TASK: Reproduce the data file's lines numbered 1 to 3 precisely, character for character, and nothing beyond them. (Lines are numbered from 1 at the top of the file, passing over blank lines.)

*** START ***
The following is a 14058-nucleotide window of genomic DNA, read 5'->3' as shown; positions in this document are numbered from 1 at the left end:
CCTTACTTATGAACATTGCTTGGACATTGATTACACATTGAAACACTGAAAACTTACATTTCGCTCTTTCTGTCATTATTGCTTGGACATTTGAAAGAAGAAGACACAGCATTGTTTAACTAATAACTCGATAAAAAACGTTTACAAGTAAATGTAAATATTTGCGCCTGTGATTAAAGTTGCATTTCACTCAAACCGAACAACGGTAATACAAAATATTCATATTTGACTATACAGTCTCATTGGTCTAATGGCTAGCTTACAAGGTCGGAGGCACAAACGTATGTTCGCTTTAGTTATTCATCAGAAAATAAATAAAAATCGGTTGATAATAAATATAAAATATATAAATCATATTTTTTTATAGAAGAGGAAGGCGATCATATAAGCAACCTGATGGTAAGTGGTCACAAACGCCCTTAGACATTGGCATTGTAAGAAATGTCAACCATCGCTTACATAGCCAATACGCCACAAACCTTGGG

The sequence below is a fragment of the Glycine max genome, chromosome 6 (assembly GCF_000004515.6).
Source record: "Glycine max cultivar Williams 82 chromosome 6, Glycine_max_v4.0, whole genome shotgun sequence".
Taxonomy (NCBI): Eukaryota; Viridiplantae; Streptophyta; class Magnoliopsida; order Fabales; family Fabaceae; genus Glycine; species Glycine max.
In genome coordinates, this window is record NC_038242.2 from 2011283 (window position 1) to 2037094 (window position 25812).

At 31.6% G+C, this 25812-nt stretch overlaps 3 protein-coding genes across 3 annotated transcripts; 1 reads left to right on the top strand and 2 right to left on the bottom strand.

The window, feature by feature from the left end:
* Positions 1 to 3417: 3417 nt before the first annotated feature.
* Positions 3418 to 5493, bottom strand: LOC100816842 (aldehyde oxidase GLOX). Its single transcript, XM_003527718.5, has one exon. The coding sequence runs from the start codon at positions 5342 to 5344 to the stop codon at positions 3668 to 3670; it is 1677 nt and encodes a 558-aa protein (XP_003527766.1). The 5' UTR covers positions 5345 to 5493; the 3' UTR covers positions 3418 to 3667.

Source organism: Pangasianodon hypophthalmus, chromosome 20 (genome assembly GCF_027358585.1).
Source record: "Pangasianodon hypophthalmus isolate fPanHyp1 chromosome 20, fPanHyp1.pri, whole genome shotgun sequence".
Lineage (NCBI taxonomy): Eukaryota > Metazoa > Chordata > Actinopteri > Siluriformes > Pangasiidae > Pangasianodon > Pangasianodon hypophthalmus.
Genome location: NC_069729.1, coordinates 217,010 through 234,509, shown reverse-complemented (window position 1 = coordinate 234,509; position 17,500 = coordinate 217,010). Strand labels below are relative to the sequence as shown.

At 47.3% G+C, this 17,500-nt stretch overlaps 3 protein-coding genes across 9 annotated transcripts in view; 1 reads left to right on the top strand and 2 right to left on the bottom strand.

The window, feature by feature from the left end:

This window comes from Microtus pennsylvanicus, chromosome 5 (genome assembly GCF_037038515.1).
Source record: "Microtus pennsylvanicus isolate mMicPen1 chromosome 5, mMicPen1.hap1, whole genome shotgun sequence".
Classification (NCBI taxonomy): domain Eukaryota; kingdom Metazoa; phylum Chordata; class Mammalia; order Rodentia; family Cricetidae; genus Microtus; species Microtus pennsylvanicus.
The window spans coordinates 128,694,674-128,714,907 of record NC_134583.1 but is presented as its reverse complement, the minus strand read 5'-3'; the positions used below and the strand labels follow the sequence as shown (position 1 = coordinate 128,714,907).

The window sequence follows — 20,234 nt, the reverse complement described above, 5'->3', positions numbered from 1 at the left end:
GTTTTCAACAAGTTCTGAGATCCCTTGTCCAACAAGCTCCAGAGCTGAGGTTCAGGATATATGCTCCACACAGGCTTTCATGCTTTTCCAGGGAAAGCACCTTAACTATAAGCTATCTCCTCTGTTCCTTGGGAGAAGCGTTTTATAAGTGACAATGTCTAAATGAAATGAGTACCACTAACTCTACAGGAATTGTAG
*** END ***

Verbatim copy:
The following is a 14058-nucleotide window of genomic DNA, read 5'->3' as shown; positions in this document are numbered from 1 at the left end:
CCTTACTTATGAACATTGCTTGGACATTGATTACACATTGAAACACTGAAAACTTACATTTCGCTCTTTCTGTCATTATTGCTTGGACATTTGAAAGAAGAAGACACAGCATTGTTTAACTAATAACTCGATAAAAAACGTTTACAAGTAAATGTAAATATTTGCGCCTGTGATTAAAGTTGCATTTCACTCAAACCGAACAACGGTAATACAAAATATTCATATTTGACTATACAGTCTCATTGGTCTAATGGCTAGCTTACAAGGTCGGAGGCACAAACGTATGTTCGCTTTAGTTATTCATCAGAAAATAAATAAAAATCGGTTGATAATAAATATAAAATATATAAATCATATTTTTTTATAGAAGAGGAAGGCGATCATATAAGCAACCTGATGGTAAGTGGTCACAAACGCCCTTAGACATTGGCATTGTAAGAAATGTCAACCATCGCTTACATAGCCAATACGCCACAAACCTTGGG

The sequence below is a fragment of the Glycine max genome, chromosome 6 (assembly GCF_000004515.6).